The only resort chain in The Bahamas to have two proprieties on two different islands, Sandals, faced recent union drama of its own. There was no actual industrial action taken by current employees of the Sandals Royal Bahamian, the resort’s property on New Providence. During the whole ordeal, I wondered what would have happened if in fact there was a walkout of workers at the property. Chairman of Sandals Resorts International Gordon “Butch” Stewart just invested $20 million in the refurbishment of a block of rooms at Sandals Royal Bahamian and millions more expanding his current holdings at Emerald Bay in Exuma.
His general manager in Exuma, Jeremy Mutton, recently spoke about the cost of running a resort on the out island. His son and CEO, Adam Stewart, has said that Emerald Bay will not be profitable until at least 2014. Royal Bahamian General Manager Patrick Drake is on record referencing the high cost of utilities in Nassau.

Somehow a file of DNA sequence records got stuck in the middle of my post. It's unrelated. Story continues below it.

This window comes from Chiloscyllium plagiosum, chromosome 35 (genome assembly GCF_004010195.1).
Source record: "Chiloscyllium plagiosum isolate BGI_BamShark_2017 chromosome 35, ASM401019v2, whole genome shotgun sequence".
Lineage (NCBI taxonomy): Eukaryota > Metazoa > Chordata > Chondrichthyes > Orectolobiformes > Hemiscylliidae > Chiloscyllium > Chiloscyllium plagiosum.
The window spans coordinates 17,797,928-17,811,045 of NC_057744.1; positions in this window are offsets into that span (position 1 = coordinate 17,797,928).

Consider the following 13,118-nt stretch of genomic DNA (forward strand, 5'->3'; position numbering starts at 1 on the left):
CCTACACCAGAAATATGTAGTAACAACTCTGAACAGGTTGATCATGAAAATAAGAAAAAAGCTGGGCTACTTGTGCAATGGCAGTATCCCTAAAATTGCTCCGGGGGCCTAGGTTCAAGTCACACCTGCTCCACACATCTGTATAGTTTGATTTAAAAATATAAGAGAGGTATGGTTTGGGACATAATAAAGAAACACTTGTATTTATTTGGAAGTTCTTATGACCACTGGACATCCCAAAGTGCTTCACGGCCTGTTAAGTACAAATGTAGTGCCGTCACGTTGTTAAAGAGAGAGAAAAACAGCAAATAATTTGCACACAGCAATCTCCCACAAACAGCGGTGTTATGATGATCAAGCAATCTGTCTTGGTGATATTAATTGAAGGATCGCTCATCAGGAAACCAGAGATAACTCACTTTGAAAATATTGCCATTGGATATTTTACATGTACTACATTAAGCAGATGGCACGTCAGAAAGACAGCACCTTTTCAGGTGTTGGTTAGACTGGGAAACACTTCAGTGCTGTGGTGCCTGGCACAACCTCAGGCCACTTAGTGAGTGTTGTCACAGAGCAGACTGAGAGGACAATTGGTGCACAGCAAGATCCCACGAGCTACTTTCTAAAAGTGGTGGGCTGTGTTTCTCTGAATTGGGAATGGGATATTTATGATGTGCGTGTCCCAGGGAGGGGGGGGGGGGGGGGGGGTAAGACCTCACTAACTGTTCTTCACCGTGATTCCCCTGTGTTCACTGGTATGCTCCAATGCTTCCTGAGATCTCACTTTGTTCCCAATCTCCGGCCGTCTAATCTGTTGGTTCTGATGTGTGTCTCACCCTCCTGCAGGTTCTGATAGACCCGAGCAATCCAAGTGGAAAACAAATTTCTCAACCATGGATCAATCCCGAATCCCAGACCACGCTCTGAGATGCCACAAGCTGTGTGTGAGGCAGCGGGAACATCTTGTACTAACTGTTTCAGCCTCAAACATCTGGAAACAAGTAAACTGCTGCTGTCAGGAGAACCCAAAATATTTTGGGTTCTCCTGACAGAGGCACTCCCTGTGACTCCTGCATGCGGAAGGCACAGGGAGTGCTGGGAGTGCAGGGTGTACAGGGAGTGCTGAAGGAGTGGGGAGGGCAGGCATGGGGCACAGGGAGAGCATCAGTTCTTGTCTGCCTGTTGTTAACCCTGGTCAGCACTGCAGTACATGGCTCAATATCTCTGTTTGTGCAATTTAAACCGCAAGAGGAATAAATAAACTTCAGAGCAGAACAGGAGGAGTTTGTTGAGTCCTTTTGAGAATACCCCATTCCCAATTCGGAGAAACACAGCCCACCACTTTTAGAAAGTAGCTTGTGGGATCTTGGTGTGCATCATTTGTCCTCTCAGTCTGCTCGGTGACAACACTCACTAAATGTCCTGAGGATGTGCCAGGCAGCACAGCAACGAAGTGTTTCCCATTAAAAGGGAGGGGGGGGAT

Gordon Stewart is essentially the sole proprietor of the multi-billion-dollar company. He has no shareholders, no board of directors to consult if either property does not make money. It is not out of the realm of possibility that he could one day pick up his marbles and leave. No one does business in The Bahamas – whether they are local or a foreign investor – because they think Bahamians are cute. They do so to make money. Let’s not fool ourselves; unions are a business as well too. They make money from the salaries paid to their members. Pushing an employer so far that he would rather close the doors of his business is like a parasite killing its host.